I'm assuming that this is a representation of the International Maritime Distress Flag for Hurricane. I've seen it on the news lately with all the coverage of Katrina and the Gulf Tragedy. I think ships and ports fly a series of them.ie. two or more for an extreme situations. Flags are often used to send a message or a warning. They, I suppose, had their origins when men could make colorful cloth. I'm sure they were widely used during medieval times for heraldic logos and signs on castles and shields. Mostly then I think they were used at festivals and celebrations. Then when we took to the sea, from the highest yardarm and mast for national identification and weather conditions. Nothing new here. Where am I going with this?
Well, yesterday I had a chance again to see "the colors" of different jockeys and horse owners and trainers at Del Mar. This time we were invited to the top of the stands, the 6th floor, to an exclusive Turf Club Restaurant called "IL Palio". Quite a contrast from my last visit. When we had "a day at the races" with our son Brooks, we sat in the stands and ran up and down the steps to the snack area to make our last minute bets. This time Pardee Home Loans hosted their 4th Annual Day at the Races for all their loan reps. and clients...like me. I'm called a "loyal partner". Boy! Talk about no expense spared. Buffet and drinks throughout the day from the first race at 3:30 to the last at about 7:30. Jackets were required. Dressy dresses too. We had our own parimutuel betting booth. Waiters and waitresses were so efficient that while you were away betting or looking at the current odds (with binoculars) they cleared your unfinished plates without a word. They were in tuxes. You were so far removed from the track and the "action" that they had TV screens and PA's to bring you the last minute call by Trevor Denman, "And away they go!". You kind of felt out of it and maybe that was the purpose..."above it all". Several went down where the horses had their pre-parade and watched the energy, skittishness, and wild-eyed tension before the races. I don't think it really helped in picking a winner.
What was most impressive was the parade of colors or "silks" that the horse and jockey wore. Some were easier to spot from that distance. I remember the fun and excitement Betty and I had at our first races at Santa Anita. We brought folding chairs right down by the rail and the "winner's circle". There you could see and smell the weigh-in and weigh out and really get into the pagentry and color of each entry. We sometimes picked winners by color for high energy or the dappled gray horse because it "went well" with its owners stable colors. This was not a "science" but an "art". We never did it for the money. Quite the contrary here, at the top of the mark, at IL Palio. Money was being spent and wagered big time.
I'm sure they named this high class restaurant after the annual event at the Piazza del Campo, in Siena, Tuscany, Italy. It is a wild and frantic 90 second race around the town center with horses and not always riders dashing at break-neck speed and sharp turns. (a horse can win for its "contrade" without a rider who may have been unseated) It dates from the Middle Ages and is a "no rules" event. It can be, what would appear to us, a disaster; and still be a success to the participants and residents of the 17 contrade, or city wards who try to win or cause others to lose at any cost...yes bribery is allowed. What is so striking to me is the colorful banners and pagentry that the whole city displays. We were there a few years back on the very day of the race. We were warned to stay away from the town center (piazza) at or after a certain hour or be trapped with thousands of crazy, screaming Tuscans and their Palio. Yes, IL Palio means the "embroidered cloth" or banner given as a prize for which they all strive year after year. (not to be confused with "Palo", the name of another restaurant on the Disney Magic Ship named for the "pole" used to push the boats in Venice) The contrade have the jockeys and horses wear their colors and designs with great pride, even in defeat. IL Bruco, the tortoise, hasn't won since 1956. Other names are the: wave, she-wolf, goose, shell, porcupine, dragon, owl, snail, panther, eagle, caterpillar, unicorn, ram, giraffe, forest and tower. They were selling the silks and I was particularly tempted by the unicorn banner.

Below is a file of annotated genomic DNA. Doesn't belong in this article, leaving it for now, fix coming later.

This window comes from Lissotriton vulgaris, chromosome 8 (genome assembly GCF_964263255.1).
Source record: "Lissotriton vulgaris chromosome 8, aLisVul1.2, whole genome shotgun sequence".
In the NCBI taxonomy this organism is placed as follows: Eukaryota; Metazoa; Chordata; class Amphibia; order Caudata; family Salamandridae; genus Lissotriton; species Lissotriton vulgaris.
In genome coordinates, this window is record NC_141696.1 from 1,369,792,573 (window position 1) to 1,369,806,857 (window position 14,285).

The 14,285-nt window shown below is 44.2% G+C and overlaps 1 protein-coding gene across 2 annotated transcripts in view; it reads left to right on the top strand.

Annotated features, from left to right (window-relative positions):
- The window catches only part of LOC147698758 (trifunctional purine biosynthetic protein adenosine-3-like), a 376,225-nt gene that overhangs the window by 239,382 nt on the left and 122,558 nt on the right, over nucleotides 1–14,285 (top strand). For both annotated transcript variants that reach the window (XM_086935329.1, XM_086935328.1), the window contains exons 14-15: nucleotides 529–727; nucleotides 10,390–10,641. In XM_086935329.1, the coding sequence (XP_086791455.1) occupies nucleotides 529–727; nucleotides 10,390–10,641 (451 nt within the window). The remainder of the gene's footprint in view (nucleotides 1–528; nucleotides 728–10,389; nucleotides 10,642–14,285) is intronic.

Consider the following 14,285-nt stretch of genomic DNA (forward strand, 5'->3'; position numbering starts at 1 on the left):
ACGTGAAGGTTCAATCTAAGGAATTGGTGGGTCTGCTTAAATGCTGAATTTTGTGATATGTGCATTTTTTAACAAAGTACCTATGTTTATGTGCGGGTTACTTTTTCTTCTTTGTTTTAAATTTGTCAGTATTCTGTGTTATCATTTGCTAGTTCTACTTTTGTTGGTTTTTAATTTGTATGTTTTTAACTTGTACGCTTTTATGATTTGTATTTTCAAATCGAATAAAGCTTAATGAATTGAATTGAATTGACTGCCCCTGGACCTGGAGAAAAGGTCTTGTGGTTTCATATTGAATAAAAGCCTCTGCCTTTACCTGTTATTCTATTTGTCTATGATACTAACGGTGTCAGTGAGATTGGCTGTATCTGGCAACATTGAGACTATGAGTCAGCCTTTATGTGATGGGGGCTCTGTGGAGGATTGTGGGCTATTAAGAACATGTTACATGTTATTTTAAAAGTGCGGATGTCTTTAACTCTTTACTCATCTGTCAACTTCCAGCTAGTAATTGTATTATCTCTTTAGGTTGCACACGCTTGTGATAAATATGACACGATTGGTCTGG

There is such comaraderie and hospitality during this time that everyone is considered part of the city and event. The official motivation was "thanks to the Madonna" in the 11th Century. 50-foot long banquet tables are set up where huge bowls of pasta, gigantic platters of meat and legendary sides of vegetable are eaten a few nights before by more than 25000 Sienese, bitter rivals but, at the same time, loyal friends. Now you can see why Del Mar Track named their best restaurant after IL Palio. There is betting going on, and deal-making of all kinds.
The banners and flags are missing in Del Mar's version. It is very formal and sedate. It is too far removed from the action for any real excitement. The infrequent winners do celebrate a bit, but mostly from having imbibed more than moderately. TV's were on in the background and between races updates were shown of the National Disaster and "disgrace" as they are now calling it. Yes, the real disaster was revealing its ugly head...our nations indifference to the plight of all those victims of the hurricane who didn't or couldn't heed the warning banner above and the call for mandatory evacuation. The red and black colors of the flag are there for a reason and they will always remind me of the tragedies on-going in the midst of indifference and aloofness to our brother's needs. A lesson learned; hopefully not too late for the greater L.A. area. BOB!